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BGI Using the Social Web for Social Change Post Mortem

The semester is over and we’ve been asked to reflect on what elements of the course worked and what could use a different approach. Here is my download:

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How (not) To Build a Team

Good to Great by Jim Collins I realized this semester that many of my ideals and ideas are often ahead of the curve of where many people are at. In the past I’ve operated as a solo entrepreneur so it didn’t much matter as I didn’t have to worry about merging my ideas together with anyone else’s. Now that I’m getting into a space where I want to work on larger projects that can make a difference in the world, I need to do it with others. To borrow a metaphor from Jim Collin’s book Good to Great, I would benefit from ensuring that the right people are on the bus and in the right seats before starting out. I’ve tended to go ahead without building this team and consensus first which means shouldering the brunt of the work if something is going to get done. This approach comes with a host of problems – problems and lessons I no longer want nor need to repeat. Next semester I hope to find or create the “right bus” and a seat that works for me during my last 6 months at BGI.

BJ Fogg nailed it when he said that “savoring hope is more pleasing than facing reality“. It’s time to face the reality if people aren’t ready to get on the bus.

Help: Regenerative Communities Questionaire

Hello friends! I’m working on a school project exploring the idea of regenerative communities from a real estate developer perspective. My group is curious to know if there is a place in the market for real estate development infused and guided by the ethics and principles of permaculture. We are trying to validate our gut sense that there is latent demand for living in patterns of community that allow people to realize a fully regenerative lifestyle.

Most of the questions are close-ended so I don’t think it will take you more than 10 or 15 minutes of your time.

http://bit.ly/regenerative-communities

in gratitude
Justin

Social Web: How to Influence People

Yes - 50 Scientifically Proven Ways to Be PersuasoveMy social web class had to watch a 15 minute video by Robert Cialdini called How to Influence Others this week. It is basically about getting people to say yes. Like all skills, the understanding of how to influence others can be used for both good and evil. Let us hope the majority of the readers of his book are oriented toward the light. The six principles his research uncovered are:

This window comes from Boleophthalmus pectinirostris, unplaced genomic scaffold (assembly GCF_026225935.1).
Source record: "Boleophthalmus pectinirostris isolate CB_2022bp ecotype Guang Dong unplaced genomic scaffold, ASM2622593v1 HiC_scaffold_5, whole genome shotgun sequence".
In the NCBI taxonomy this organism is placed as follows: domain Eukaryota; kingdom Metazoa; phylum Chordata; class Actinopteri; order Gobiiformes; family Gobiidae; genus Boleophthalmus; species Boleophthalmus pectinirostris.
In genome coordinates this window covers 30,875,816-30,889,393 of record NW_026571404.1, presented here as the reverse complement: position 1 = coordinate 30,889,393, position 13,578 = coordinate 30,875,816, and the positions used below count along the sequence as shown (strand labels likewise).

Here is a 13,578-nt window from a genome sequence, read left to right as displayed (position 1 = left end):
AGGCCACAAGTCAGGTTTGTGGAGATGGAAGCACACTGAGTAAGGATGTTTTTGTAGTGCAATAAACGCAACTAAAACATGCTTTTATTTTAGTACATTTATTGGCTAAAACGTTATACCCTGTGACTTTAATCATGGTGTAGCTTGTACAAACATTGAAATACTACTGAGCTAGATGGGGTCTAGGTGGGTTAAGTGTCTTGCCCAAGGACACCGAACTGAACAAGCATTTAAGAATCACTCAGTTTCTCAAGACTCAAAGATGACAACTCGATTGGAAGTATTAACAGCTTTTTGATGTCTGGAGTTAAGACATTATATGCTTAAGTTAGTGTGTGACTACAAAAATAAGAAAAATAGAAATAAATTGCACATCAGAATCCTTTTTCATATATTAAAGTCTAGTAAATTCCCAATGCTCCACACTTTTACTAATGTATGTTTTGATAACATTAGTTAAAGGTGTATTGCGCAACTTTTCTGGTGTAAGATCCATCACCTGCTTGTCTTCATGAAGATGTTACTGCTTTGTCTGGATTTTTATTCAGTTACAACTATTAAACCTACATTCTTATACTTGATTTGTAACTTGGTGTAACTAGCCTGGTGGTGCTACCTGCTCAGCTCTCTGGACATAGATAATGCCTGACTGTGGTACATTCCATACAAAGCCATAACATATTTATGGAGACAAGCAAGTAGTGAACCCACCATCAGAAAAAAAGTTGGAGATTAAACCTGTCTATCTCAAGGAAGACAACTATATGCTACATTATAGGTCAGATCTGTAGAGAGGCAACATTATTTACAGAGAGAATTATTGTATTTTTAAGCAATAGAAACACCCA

1. Reciprocity
  2. Scarcity
  3. Commitment and Consistency
  4. Consensus (social proof) is the idea that people want to follow the lead of similar others
  5. Authority
  6. Liking (how similar we feel to another person)

His talk is pretty thoughtful. I appreciated that he clarified how we must develop the subtle awareness to know when people are using the techniques in the book disingenuously. When used for authentic reasons they can be very beneficial. I think I’ll check out Yes!: 50 Scientifically Proven Ways to Be Persuasive after school wraps up.

Finally Getting into Video

I bought a video camera off of a guy whom I met via criagslist.org last year with intent to start sharing my adventures with a larger audience. I hope to utilize the user-generated, on-demand video services available to add energy to realizing a just and regenerative civilization. No minor undertaking! Like most of my new ambitions, there has been a lag time of about a year between the original idea and when I actually got down to it. This particular endeavor got a boost from my Using the Social Web for Social Change class at BGI. To get our feet wet, we each had to produce a short video introducing ourselves and blog to the world. Here is take 1 and rolling…

iMovie made it waaaay simple to actually pull this off. It was about a 5-hour endeavor with quite a bit of fumbling and trial and error to get the timing of the clips, transitions and text to flow well. iMovie’s feature set is a bit limited but this also makes it pretty painless to jump into. It integrates with iPhoto and iTunes so it is really easy to pull in media from those channels. Fortunately, I had shot some video this past summer so I had something to work with. Most of my finished product is actually not video because I didn’t have that much usable footage. This forced me to figure out how to use stills, transitions, text overlays and background audio – pretty much all the features iMovie had to offer. I pinched the audio clip from a live Ravi Shankar recording that I love. It’s copy written material but I think the way I have used it counts for “Fair Use“. This means I will probably not run into problems with YouTube and their Terms of Use police. The specific legal jargon relevant in this scenario is that my work could be considered: transformative. The relevant part being:

Repurposing a work to aid identification of the base work is also generally transformative.